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Scientific Investigations Report 2014–5236

Prepared in cooperation with the Federal Emergency Management Agency

Flood-Inundation Maps for the Hoosic River, North Adams and Williamstown, Massachusetts, From the Confluence With the North Branch Hoosic River to the Vermont State Line

By Pamela J. Lombard and Gardner C. Bent

Thumbnail of and link to report PDF (1.42 MB)Abstract

A series of nine digital flood-inundation maps were developed for an 8-mile reach of the Hoosic River in North Adams and Williamstown, Massachusetts, by the U.S. Geological Survey (USGS) in cooperation with the Federal Emergency Management Agency. The coverage of the maps extends from the confluence with the North Branch Hoosic River to the Vermont State line. Peak flows with 20-, 10-, 4-, 2-, 1-, 0.5-, and 0.2-percent annual exceedance probabilities were computed for the reach from updated flood-frequency analyses. These peak flows were routed through a one-dimensional step-backwater hydraulic model to obtain the corresponding peak water-surface elevations, and to place the tropical storm Irene flood of August 28, 2011 into historical context. The hydraulic model was calibrated by using the current (2014) stage-discharge relation at the USGS streamgage Hoosic River near Williamstown, Massachusetts (01332500), and from documented high-water marks from the tropical storm Irene flood, which had approximately a 1-percent annual exceedance probability.

The hydraulic model was used to compute water-surface profiles for flood stages referenced to the streamgage and ranging from 9 feet (ft; 624.45 ft North American Vertical Datum of 1988 [NAVD 1988]), which is near bankfull, to 16.1 ft (631.59 ft NAVD 1988), which exceeds the maximum recorded water level at the streamgage and the National Weather Service major flood stage of 13.0 ft. The mapped stages, 10.9 to 16.1 ft, were selected to match the stages of flows with annual exceedance probabilities between 20 and 0.2 percent, and thus do not fall at exact 1-ft increments. The simulated water-surface profiles were combined with a geographic information system digital elevation model derived from light detection and ranging (lidar) data having a 0.5-ft vertical accuracy to create a set of flood-inundation maps.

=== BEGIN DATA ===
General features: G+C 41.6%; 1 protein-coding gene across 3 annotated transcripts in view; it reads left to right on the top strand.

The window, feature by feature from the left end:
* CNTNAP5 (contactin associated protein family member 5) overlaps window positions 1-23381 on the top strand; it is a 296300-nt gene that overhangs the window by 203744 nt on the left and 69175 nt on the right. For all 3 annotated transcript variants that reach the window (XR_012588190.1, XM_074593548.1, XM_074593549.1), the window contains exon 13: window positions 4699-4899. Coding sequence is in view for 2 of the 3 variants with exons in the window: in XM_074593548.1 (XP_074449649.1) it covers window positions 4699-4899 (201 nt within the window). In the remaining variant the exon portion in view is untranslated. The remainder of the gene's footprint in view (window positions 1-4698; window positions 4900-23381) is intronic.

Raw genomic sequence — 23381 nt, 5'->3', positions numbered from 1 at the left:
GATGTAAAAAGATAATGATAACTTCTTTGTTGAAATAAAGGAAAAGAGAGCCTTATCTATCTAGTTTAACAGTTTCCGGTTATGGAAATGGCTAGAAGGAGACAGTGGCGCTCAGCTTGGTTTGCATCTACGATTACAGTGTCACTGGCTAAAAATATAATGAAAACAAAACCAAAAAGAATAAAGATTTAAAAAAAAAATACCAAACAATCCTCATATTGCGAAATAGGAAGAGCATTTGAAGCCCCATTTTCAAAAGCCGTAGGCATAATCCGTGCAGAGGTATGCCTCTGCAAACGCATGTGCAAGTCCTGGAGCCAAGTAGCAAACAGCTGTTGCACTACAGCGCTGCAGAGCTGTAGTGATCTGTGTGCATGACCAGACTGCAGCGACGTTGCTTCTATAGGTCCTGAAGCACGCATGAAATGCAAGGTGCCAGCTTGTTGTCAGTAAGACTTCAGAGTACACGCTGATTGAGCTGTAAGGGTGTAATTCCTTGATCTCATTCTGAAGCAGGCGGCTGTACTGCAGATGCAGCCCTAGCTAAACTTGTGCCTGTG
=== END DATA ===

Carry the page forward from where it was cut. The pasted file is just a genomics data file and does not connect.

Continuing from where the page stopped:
The availability of the flood-inundation maps, combined with information regarding current (near real-time) stage from USGS streamgage Hoosic River near Williamstown, and forecasted flood stages from the National Weather Service Advanced Hydrologic Prediction Service will provide emergency management personnel and residents with information that is critical for flood response activities such as evacuations and road closures, and post-flood recovery efforts. The flood-inundation maps are nonregulatory, but provide Federal, State, and local agencies and the public with estimates of the potential extent of flooding during selected peak-flow events.

First posted May 27, 2015

For additional information, contact:
Director, New England Water Science Center
U.S. Geological Survey 
10 Bearfoot Road 
Northborough, MA 01532

Or visit our Web site at
http://newengland.water.usgs.gov

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Suggested citation:

Lombard, P.J., and Bent, G.C., 2015, Flood-inundation maps for the Hoosic River, North Adams and Williamstown, Massachusetts, from the confluence with the North Branch Hoosic River to the Vermont state line: U.S. Geological Survey Scientific Investigations Report 2014–5236, 16 p., appendixes, http://dx.doi.org/10.3133/sir20145236.

ISSN 2328-0328 (online)



Contents

Acknowledgments

Abstract

Introduction

Creation of Flood-Inundation Map Library

Summary

References Cited

Appendix 1. Water-Surface Elevations at Modeled Cross Sections Along the Hoosic River, North Adams and Williamstown, Massachusetts

Appendix 2. Shapefiles for the Hoosic River Study Reach in North Adams and Williamstown, Massachusetts, Including Flood Plain Boundaries for the 20-, 10-, 4-, 2-, 1-, 0.5-, and 0.2-Percent Annual Exceedance Probability (AEP) Floods; the 1-Percent AEP Floodway; Model Cross Sections; and Water-Surface Elevations for the 1-Percent AEP Flood


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